by Mitch Kokai
Senior Political Analyst, John Locke Foundation
Speaker of the House Nancy Pelosi (D-CA) announced Thursday that she would not seek reelection to a leadership position, ending her two-decade stint atop House Democrats’ caucus and opening the door to the biggest leadership shake-up in recent memory.
The change was long coming. Pelosi and her deputies, Majority Leader Steny Hoyer (D-MD) and Majority Whip Jim Clyburn (D-SC), have led as a triumvirate for 15 years, keeping the Democratic conference unified even with small majorities. Their approach worked well enough that other leading Democrats including Senate Majority Leader Chuck Schumer and President Joe Biden asked Pelosi to consider staying on over the last several weeks, but the winds had changed both politically and personally to the point that she ultimately decided to relinquish the reins.
First, there were the two obvious considerations of age and a promise. Pelosi, 82, and her cohort are octogenarians dealing with younger progressives several generations their junior agitating for new blood to take the helm.
During the midterm elections, centrist Reps. Abigail Spanberger (D-VA) and Elissa Slotkin (D-MI) publicly called for change. Spanberger said “the Democratic Party needs new leaders in the halls of Capitol Hill” after leadership tabled a bill to ban stock trading. Slotkin said they needed “new blood, period, across the Democratic Party, in the House, the Senate, and the White House,” including more representation for the middle of the country.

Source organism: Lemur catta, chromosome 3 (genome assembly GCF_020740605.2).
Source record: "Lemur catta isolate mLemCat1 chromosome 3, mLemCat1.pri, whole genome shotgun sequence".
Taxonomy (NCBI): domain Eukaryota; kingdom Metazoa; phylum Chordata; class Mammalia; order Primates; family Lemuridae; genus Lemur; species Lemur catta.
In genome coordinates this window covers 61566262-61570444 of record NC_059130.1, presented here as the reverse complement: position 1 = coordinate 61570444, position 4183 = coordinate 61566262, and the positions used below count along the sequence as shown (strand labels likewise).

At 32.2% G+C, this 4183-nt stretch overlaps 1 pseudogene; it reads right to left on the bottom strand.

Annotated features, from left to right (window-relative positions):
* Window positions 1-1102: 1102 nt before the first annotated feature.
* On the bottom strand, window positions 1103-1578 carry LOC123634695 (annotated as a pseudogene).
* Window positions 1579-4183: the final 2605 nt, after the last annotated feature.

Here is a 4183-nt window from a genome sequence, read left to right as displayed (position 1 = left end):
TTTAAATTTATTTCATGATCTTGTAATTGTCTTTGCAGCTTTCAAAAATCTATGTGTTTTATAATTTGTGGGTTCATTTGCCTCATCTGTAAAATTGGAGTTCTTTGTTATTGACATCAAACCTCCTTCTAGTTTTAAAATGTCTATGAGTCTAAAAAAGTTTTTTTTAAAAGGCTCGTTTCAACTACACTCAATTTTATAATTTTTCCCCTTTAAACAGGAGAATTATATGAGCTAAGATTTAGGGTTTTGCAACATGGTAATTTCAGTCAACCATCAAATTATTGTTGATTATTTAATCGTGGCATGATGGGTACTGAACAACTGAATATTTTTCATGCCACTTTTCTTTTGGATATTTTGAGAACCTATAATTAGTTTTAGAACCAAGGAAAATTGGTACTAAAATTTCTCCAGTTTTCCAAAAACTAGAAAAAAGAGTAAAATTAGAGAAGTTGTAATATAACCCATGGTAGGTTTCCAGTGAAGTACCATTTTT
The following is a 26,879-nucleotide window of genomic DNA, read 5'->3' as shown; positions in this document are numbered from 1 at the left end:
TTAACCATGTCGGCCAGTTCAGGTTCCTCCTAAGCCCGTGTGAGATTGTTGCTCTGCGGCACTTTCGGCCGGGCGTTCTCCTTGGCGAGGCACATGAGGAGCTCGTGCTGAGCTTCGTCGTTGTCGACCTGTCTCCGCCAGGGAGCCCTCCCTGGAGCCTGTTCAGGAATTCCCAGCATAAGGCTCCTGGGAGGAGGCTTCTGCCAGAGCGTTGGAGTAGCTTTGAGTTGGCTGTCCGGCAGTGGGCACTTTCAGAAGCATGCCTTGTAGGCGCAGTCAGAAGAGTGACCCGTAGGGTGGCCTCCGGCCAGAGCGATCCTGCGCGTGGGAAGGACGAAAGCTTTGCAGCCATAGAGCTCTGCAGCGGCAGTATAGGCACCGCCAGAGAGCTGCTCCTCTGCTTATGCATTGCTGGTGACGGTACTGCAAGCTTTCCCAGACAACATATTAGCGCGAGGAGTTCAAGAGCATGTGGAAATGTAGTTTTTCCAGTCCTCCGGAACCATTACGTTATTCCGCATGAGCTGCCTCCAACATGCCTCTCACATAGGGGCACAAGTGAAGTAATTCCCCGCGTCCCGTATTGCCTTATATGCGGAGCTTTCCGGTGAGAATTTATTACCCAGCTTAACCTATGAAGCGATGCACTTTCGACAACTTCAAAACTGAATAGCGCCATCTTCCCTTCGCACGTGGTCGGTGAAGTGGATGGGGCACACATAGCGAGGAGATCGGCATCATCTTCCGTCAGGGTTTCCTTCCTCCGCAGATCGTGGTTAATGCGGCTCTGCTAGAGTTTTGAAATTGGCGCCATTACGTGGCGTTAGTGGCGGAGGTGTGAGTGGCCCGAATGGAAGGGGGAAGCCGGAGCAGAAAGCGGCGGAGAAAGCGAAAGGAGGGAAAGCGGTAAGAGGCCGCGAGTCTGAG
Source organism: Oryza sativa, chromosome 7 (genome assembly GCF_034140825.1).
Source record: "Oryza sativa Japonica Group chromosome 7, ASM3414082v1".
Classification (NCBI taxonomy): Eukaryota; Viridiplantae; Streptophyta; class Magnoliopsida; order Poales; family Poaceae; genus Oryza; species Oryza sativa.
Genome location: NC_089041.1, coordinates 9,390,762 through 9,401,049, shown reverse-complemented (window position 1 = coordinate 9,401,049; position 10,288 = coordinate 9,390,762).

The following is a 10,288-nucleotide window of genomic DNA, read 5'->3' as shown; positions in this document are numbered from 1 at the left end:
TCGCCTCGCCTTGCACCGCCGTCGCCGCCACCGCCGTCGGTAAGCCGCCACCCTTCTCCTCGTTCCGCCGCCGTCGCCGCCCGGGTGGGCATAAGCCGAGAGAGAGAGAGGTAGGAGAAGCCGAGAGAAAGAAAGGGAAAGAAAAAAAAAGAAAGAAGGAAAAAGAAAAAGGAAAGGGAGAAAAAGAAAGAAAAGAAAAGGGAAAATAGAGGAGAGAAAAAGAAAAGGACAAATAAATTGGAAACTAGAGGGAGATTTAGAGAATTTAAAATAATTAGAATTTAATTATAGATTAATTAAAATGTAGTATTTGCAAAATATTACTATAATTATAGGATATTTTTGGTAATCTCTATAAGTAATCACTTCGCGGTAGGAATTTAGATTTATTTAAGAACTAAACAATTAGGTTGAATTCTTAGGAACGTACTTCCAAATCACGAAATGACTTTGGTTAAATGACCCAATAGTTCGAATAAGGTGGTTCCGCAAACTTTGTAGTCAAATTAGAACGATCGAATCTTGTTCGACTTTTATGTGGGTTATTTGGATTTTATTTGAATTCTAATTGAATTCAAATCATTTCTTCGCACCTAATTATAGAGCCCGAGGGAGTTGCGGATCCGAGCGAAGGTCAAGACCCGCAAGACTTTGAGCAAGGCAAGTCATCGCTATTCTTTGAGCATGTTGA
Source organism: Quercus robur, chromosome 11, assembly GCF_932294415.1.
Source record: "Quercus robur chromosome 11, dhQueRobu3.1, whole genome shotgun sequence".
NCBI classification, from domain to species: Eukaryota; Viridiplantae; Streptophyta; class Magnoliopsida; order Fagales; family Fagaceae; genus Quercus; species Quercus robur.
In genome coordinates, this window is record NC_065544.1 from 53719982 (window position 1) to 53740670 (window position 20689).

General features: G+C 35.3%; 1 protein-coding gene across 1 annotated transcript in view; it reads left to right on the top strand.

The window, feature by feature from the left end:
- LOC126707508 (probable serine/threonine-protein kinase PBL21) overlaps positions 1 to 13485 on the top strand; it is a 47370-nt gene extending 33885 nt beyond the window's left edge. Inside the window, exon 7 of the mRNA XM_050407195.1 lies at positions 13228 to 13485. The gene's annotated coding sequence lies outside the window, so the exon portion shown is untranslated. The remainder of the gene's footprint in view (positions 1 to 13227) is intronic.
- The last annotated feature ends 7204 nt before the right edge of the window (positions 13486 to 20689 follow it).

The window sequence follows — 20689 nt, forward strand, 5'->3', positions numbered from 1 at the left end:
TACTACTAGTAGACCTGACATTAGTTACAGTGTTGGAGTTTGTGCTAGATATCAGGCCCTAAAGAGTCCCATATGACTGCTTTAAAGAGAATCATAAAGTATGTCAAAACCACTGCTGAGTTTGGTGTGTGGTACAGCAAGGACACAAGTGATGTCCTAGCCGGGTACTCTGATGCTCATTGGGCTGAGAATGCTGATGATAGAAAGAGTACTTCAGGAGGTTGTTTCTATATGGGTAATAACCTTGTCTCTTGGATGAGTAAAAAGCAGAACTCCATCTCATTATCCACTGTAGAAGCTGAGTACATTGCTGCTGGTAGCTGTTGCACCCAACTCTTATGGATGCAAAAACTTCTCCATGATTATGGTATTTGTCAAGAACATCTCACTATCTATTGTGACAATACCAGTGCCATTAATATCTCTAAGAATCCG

Pelosi responded last month, “Yes, we need generational change. Of course we do. But in some cases, there’s no substitute for experience.” That experience includes her fundraising prowess, as the California Democrat has raised $1.25 billion over the 20 years she’s been in leadership.
The opposition echoed grumblings from 2018, when she cut a deal with members of her party who opposed her speakership bid after Democrats took back the House. The informal agreement limited her to two more terms as the top Democrat.